FIG. 2 is a plan view showing a die holder for testing multi-chip module, which is used for testing the known good die array having solder bumps according to the present invention.
FIG. 3 is a cross-sectional view along the line 3--3 of FIG. 2.
FIG. 4 is a plan view showing the printed wiring board of FIG. 2.
Referring to FIGS. 1(A) through 1(E), which schematically show the methods according to the present invention, a plurality of same circuit patterns are formed and bonding pads (12) to attach solder bumps are provided by a common semiconductor chip manufacturing process. Then, solder bumps (14) are formed on the bonding pads (12).
In FIG. 1(B), metal layers (16) are formed on the respective solder bumps (14) to allow a wire-bonding. The metal layers (16) may be formed from any one of aluminum(Al), gold(Au), silver(Ag), chromium(Cr), copper(Cu), and nickel(Ni), or mixtures thereof.
Then, the wafer 10 having metal layers is divided into respective individual circuit pattern unit dies and at least one die is held in a die holding device (20) for testing.
Referring to FIGS. 2 through 4, the die holding device (20) for testing multi-chip module comprises a die holder (22), a printed wiring board (24) and a cap (26). The die holder (22) is provided with a plurality of die sockets (222), positioning bumps (224), grooves (226) and screw holes (228). There are a plurality of vacuum suction holes (230) provided below the die sockets (222) so that dies can mounted on and held in the die sockets (222).
The printed wiring board (24) is provided with a contacting part (242) which is plugged into a test socket, through holes (244) into which die sockets (222) are inserted, positioning holes (246) into which positioning bumps (224) are inserted, and screw holes (247).
There are formed landing patterns (248) for wire-bonding with dies around the through holes (244).
Multi-layers of wiring patterns (250) are formed between the landing patterns (248) and contacting patterns (249) of the contacting part (242).
Cap (26) is provided with elastic fixing members (262) having engaging projections which are engaged to projections formed in the grooves (226) of the die holder (22).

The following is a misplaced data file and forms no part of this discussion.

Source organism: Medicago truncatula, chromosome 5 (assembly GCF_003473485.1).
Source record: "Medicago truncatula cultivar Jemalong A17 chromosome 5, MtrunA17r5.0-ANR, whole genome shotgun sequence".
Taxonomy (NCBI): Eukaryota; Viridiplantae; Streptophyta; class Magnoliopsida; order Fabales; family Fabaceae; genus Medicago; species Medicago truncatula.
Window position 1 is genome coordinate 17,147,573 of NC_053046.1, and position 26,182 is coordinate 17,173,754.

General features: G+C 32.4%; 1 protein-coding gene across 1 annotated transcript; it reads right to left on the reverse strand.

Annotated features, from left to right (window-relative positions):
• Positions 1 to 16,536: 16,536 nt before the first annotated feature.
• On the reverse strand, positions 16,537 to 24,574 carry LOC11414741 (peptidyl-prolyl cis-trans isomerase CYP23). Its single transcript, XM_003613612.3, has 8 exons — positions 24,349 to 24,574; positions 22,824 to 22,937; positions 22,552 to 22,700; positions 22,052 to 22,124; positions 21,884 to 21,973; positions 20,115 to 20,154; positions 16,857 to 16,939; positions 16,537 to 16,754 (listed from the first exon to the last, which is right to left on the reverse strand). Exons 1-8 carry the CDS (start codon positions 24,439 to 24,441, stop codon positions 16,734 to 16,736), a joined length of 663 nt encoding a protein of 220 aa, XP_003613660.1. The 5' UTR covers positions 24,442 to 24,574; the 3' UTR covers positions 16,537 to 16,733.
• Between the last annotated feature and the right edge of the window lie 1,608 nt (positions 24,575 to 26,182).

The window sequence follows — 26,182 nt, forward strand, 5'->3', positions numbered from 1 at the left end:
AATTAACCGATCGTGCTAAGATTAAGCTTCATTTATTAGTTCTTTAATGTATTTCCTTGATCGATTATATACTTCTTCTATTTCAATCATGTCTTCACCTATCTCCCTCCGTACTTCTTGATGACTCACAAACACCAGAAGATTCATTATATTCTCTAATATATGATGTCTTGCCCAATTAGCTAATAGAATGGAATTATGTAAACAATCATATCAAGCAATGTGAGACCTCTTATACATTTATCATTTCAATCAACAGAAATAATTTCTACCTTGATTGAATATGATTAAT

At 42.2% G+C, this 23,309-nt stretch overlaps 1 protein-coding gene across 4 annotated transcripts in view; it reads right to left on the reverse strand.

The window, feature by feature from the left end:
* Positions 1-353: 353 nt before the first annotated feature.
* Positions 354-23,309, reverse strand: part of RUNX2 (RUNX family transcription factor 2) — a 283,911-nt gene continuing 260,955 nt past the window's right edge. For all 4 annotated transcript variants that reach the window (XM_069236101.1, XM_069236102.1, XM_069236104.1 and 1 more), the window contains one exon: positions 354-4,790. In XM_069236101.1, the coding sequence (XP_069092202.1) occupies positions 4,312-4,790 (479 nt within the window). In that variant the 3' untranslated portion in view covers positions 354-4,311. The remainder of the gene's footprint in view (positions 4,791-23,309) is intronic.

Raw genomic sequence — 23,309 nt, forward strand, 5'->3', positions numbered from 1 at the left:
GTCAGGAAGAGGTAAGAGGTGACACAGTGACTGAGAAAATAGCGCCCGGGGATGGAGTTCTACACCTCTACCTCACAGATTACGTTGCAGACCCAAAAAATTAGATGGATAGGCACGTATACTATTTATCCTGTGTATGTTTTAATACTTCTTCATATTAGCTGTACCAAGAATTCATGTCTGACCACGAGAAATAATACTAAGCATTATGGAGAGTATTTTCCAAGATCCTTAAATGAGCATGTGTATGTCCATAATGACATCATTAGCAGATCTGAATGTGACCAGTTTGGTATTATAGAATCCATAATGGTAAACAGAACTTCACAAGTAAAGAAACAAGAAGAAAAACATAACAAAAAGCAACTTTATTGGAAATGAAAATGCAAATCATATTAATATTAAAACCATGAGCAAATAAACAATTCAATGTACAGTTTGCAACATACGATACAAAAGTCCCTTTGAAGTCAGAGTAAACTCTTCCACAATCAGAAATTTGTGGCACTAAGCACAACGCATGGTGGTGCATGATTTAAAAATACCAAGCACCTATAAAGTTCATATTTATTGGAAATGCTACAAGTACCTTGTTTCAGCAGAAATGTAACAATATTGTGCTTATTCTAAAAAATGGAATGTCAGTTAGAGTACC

Accordingly, the die holding device (20) can fix the printed wiring board (24) to the die holder (22) by mounting the dies (28) on the die sockets (222) of the die holder (22), placing the printed wiring board (24) on the dies (28) and tieing up the screw holes (228) and screw holes (227) with screws.
Then, as shown in FIG. 1(C), the metal layers (16) on the solder bumps (14) of the dies (28) which are projected through the spaces (244) are interconnected to the landing patterns (248) through gold ball bonding wires (18). Thereafter, the cap (26) is placed on the die holder (20) via the printed wiring board (24). By inserting the elastic fixing members (262) into the grooves (226) of the die holder (22) and pressing with rotation the fixing members (262) to engage their engaging projections to the projections of the grooves, it is possible to prevent a contamination of the die with the cap (26) during the testing process.
Thereafter, the contacting part (242) of the die holding device (20) is plugged into the test socket and subjected to alternating and burn-in tests.
After the tests are conducted, as shown in FIGS. 1(D) and 1(E), the metal layer (16) is removed from the solder bumps of the die (28) by using any conventional technique, such as laser beam, steel blade or diamond blade cutting technology, to give a known good die array having solder bumps (14) on the bonding pads (12).
In accordance with the present invention, by forming a metal layer for wire-bonding on the solder bumps, it is possible to electrically connect to the test socket by wire-bonding through the metal layer to conduct AC and burn-in tests; and after conducting the tests by removing the metal layer, the die may be matched to a chip by flip-chip technology.
If wire-bonding or tape automated bonding is carried out to conduct tests without forming a metal layer on the solder bumps, the contacting parts of the solder bump are contaminated and eventually result in a poor contact or electric connection during the flip-chip bonding. The present invention avoids such problems by forming a metal layer on the solder bump of each die and has advantages that reliability of the multi-chip or hybrid module can be improved. Further, the present invention is advantageous in that the workability can be improved because the solder bumps can be formed on all the dies during the wafer process.
Although the present invention has been described with respect to a specific preferred embodiment thereof, various changes and modifications may be suggested to one skilled in the art, and it is intended that the present invention encompass such changes and modifications as fall within the scope of the appended claims.
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|U.S. Classification||438/15, 438/613, 257/E21.525, 29/593, 257/48, 257/E21.508|
|International Classification||H01L21/66, H01L21/60, H01L21/304, H01L21/28, H01L21/321, G01R31/28|
|Cooperative Classification||H01L2224/45144, H01L2924/12042, Y10T29/49004, H01L2224/131, H01L2924/10253, H01L2224/13144, H01L2924/01006, H01L2924/01033, H01L2924/00013, H01L2224/13171, H01L2924/01079, H01L2924/10329, H01L2224/13155, H01L2224/13147, G01R31/2886, H01L2224/13083, H01L2224/1134, H01L2924/01082, H01L2224/13124, H01L2924/01014, H01L2924/01013, H01L2924/01028, H01L2224/13139, H01L22/20, H01L2924/01047, H01L2924/01005, H01L2924/01004, H01L2924/01029, H01L2924/01024, H01L24/11, H01L2924/014|
|European Classification||H01L24/11, H01L22/20, H01L24/45|